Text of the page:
What Colleges Look for in an Applicant

Learn About the Features of a Strong College Application

University Application Form
University Application Form. teekid / E+ / Getty Images

College applications vary from one college to the next, and every college and university has slightly different criteria for determining which students to admit. Still, the list below should give you a good sense of the admissions factors considered by most schools.

Academics and College Applications

  • Rigor of secondary school record: Did you take challenging and accelerated classes, or did you pad your schedule with gym and easy "A"s? At nearly all colleges and universities, a strong academic record is the single most important part of your application. Advanced Placement, International Baccalaureate, Honors, and dual enrollment classes all play an important role i the admissions process.
  • Class rank: How do you compare to your classmates? Don't worry if your school doesn't rank students—colleges use this information only when available. Also keep in mind that your high school counselor can put your rank into context if, for example, your class had an unusual number of extremely strong students.
  • Academic GPA: Are your grades high enough to indicate that you will be successful in college? Realize that colleges are likely to recalculate your GPA is your school uses weighted grades, and colleges are often most interested in your grades in core academic subjects.
  • Standardized test scores: How did you perform on the SAT or ACT? Do your general or subject tests reveal particular strengths or weaknesses? Note that a good SAT score or good ACT score isn't necessary everywhere—there are hundreds of colleges that have test-optional admissions.
  • Recommendation: What do your teachers, coaches, and other mentors say about you? Letters of recommendation can play a meaningful role in the admissions process, for they give the college a different perspective on your accomplishments. Good recommendation letters typically address both academic and nonacademic issues.

Nonacademic Factors in College Admissions

  • Application essay: Is your essay well-written? Does it present you as a person who will make a good campus citizen? Nearly all selective colleges have holistic admissions, and the essay is a place where you can really make your personality and passions set your application apart from other applicants.
  • Interview: If you met with a college representative, how personable and articulate were you? Does your character show promise? Have you demonstrated your sincere interest in the school by asking specific and meaningful questions? Did you have strong answers to common interview questions?
  • Extracurricular activities: Are you involved with non-academic clubs and organizations? Do you have a variety of interests that suggest you have a well-rounded personality? There are dozens of options for extracurricular activities, but the best activities are those in which you can demonstrate leadership and accomplishments.
  • Talent/ability: Is there an area where you truly excel, such as music or athletics? Students with a truly remarkable talent can often be admitted even when other application components aren't quite as strong as the could be.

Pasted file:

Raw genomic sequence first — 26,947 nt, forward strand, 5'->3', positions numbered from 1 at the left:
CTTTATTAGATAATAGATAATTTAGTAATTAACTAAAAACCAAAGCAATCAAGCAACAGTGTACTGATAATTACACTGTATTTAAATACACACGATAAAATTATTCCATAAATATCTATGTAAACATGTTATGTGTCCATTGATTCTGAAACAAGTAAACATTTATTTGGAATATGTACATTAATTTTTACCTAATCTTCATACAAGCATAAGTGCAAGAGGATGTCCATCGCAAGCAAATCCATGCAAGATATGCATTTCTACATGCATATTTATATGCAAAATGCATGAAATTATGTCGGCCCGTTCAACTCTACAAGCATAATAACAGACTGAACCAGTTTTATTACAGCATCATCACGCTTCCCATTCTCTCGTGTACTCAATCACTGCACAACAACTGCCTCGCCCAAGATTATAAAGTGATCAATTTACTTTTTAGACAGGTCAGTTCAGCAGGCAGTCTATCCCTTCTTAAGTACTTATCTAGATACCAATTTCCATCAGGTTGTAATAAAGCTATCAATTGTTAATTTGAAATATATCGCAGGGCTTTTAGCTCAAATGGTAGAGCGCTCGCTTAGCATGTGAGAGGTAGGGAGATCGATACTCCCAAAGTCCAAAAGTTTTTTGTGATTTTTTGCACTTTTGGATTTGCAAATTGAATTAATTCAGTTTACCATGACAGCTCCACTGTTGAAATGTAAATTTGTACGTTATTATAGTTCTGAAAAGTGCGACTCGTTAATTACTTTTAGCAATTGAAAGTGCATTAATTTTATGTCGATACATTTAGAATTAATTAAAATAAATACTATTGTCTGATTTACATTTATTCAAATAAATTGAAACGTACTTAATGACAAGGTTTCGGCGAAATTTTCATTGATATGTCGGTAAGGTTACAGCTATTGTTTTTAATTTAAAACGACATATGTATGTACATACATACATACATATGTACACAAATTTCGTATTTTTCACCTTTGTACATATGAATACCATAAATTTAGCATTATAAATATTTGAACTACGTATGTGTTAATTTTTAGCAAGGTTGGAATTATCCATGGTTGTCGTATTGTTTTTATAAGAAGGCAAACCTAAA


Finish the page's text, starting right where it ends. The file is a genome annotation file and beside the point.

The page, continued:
• Character/personal qualities: Do the pieces of your application paint a picture of someone who is mature, interesting, and bighearted? Keep in mind that colleges aren't just looking for smart and accomplished applicants. They want to enroll students who will enrich the campus community in meaningful ways.
  • First generation: Did your parents attend college? This factor isn’t usually weighted heavily, but some schools do try to target first-generation college students.
  • Alumni/ae relation: Are you a legacy applicant? Having a family member who attended the same school can help a little, for it’s in the college’s interest to build a family’s loyalty.
  • Geographical residence: Where are you from? Most schools want geographic diversity within their student body. As an example, a student from Montana might have an advantage over a student from Massachusetts when applying to an East Coast Ivy League school.
  • State residency: This is usually a factor only for public universities. Sometimes in-state applicants will receive preference because state funding of the school is designated for students from that state.
  • Religious affiliation/commitment: Your faith may be a factor for some colleges that have a religious affiliation.
  • Racial/ethnic status: Most colleges believe that a diverse student body leads to a better educational experience for all students. Affirmative Action has proven to be a controversial policy, but you'll find it often plays a role in the admissions process.
  • Volunteer work: Have you given generously of your time? Volunteer work speaks to the question of “character” above.
  • Work experience: Colleges like to see applicants with work experience. Even if your work was at a fast-food joint, it can show that you have a strong work ethic and good time management skills.
  • Level of applicant’s interest: Not all schools keep track of an applicant's interest, but at many schools demonstrated interest plays a role in the admissions process. Colleges want to accept students who are eager to attend. Attending information sessions, open houses, and campus tours can all help show your interest, as can well-crafted supplemental essays that are truly specific to a particular school.